The nutritional assessment is the cornerstone in management of surgical patients, should not rely on weight evaluation only, other anthropometric measurements should be used such as TSF, MAC, and MAMC. Because of these are not affected by fluid accumulation. Some patients experienced substantial third space fluid accumulation [11], particularly if they had decreased serum albumin levels in certain surgical procedure such as the correction of pure esophageal atresia, endo-anal pull through for Hirschsprung disease, Kasai procedure, and excision of choledochal cyst with hepatoduodenostomy [1].
Weight is not the best parameter in patients with chronic liver diseases since visceromegaly and ascites may mask malnutrition. Almost 50% of our hepatobiliary patients had abnormal MAMC and TSF measurements. It could be attributed to the increased energy expenditure in this category of patients and to fat malabsorption [14].
The highest incidence of hypoalbuminemia was among hepatobiliary patients’ group. This could be explained by increasing the utilization of protein as source of energy and the reduction in liver capacity for protein synthesis [14]. Serum albumin is considered a negative acute phase reactant with longer half-life. This does not reflect the nutritional status, and it is worthy to be assessed with prealbumin that has shorter half-life [2,15,16]. Therefore, albumin is considered a predictor of morbidity except in hepatic patients [8,17].
Nearly 64% of our patients were anemic. One-third of anemic patients required blood transfusion so the preoperative assessment of hemoglobin is mandatory. The highest prevalence of anemia was among hepatobiliary and lower GI patient’ groups (76% and 66%, respectively). This could be multifactorial due to the underlying surgical procedures, associated morbidity, micronutrient deficiencies, and recurrent infections [18].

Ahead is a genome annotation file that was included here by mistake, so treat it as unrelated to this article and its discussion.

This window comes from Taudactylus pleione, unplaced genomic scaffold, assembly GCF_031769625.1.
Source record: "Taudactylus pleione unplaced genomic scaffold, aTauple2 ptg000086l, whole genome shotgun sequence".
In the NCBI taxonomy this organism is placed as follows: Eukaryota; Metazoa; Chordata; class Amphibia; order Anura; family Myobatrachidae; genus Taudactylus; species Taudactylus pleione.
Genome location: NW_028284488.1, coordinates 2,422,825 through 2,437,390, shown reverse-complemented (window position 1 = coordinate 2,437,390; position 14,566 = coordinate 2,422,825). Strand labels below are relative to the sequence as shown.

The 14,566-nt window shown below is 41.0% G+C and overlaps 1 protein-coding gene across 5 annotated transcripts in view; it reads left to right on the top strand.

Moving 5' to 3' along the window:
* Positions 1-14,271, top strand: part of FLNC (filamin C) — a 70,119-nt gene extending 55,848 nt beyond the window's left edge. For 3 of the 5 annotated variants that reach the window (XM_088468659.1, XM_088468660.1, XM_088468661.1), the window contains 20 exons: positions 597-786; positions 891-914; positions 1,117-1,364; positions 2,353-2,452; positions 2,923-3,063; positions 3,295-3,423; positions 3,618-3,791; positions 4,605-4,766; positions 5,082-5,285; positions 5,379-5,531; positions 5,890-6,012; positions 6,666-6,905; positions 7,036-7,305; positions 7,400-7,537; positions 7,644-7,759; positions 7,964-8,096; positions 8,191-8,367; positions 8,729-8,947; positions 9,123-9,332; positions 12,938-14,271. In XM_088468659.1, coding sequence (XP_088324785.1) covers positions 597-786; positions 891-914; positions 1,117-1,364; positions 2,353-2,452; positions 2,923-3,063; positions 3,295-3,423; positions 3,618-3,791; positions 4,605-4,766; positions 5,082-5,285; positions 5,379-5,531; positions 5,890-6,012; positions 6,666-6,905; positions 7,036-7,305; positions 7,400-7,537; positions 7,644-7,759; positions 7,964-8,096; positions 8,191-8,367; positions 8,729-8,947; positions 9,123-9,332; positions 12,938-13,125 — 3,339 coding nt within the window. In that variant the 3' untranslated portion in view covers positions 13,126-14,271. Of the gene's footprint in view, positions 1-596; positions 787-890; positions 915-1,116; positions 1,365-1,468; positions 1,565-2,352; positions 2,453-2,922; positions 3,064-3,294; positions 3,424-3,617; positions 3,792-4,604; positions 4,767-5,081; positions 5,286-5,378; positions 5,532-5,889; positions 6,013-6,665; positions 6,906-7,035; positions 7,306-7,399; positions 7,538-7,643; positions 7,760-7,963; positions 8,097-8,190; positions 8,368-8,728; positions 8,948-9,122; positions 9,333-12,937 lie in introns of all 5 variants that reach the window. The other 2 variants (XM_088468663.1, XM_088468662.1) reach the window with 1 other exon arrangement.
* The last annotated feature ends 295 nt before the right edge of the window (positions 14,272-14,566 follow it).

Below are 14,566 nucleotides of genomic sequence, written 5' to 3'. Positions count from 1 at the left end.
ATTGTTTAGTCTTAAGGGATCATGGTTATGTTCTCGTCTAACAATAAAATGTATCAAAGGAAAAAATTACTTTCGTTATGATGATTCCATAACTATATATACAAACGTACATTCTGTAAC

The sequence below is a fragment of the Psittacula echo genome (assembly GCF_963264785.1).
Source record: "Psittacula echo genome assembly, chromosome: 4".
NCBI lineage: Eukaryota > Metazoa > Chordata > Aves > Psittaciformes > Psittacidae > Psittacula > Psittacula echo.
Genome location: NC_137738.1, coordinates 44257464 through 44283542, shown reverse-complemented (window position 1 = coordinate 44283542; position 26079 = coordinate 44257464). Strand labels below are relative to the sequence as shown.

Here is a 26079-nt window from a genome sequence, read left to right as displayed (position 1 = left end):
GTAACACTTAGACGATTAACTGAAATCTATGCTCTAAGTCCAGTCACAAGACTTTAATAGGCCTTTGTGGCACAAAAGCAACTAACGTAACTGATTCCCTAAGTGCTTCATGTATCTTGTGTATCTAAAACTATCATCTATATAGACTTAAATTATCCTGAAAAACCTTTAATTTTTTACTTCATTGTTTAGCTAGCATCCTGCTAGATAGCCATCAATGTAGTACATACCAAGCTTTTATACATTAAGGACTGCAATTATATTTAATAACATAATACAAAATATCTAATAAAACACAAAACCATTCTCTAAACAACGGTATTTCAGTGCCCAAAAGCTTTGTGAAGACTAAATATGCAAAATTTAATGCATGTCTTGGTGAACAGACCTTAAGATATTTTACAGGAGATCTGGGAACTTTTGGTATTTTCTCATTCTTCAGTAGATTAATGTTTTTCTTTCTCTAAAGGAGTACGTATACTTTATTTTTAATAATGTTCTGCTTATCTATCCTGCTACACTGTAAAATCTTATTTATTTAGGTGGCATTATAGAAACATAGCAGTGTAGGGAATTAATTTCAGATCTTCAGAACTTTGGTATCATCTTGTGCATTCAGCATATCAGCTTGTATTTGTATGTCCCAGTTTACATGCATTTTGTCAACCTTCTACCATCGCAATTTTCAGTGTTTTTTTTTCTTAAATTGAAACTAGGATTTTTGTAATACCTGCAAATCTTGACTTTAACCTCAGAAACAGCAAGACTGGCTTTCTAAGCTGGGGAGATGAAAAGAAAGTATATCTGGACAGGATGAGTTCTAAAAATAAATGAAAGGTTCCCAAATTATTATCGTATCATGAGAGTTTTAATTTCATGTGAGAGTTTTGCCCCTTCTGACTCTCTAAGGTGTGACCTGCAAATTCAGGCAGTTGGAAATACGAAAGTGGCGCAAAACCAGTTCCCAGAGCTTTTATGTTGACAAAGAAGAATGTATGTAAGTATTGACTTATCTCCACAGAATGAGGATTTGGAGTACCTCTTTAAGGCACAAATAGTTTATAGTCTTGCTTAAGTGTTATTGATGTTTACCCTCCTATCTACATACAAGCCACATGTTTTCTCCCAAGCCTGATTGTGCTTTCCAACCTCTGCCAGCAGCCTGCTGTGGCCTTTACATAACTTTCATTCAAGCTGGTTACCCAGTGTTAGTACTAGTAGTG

Stunting is indicator of chronic malnutrition which is major risk for morbidity hence postoperative complication [5]. It was recorded in 2014 by Egypt Demographic and Health Survey that the prevalence of stunting among children under 5% was 21% [19]. This could be explained by the fact of low diet quality due to low socio-economic status of the population. Furthermore, mothers start lactation with relatively poor energy stores, which is insufficient to produce a sufficient amount of milk for an optimal infant growth.
When pre- and postoperative anthropometric data were compared to each other, no momentous difference was detected. However, there was a significant reduction in postoperative TSF, MAC, and MAMC among both upper GI and hepatobiliary patients’ groups reflecting the changes in muscles and fat stores. This could denote the hypercatabolic state due to surgical stress [3]. On the other hand, there were no notable changes in TSF, MAC, and MAMC among lower GI patients’ group. It is worth mentioning that this category started feeding within the first 24 hours after surgery. Patients in the lower GI group experienced few hours of minimal nutritional intake which preserved their nutritional state postoperatively. Indeed, good caloric and protein intake postoperatively help to maintain these parameters in the normal range [20-22].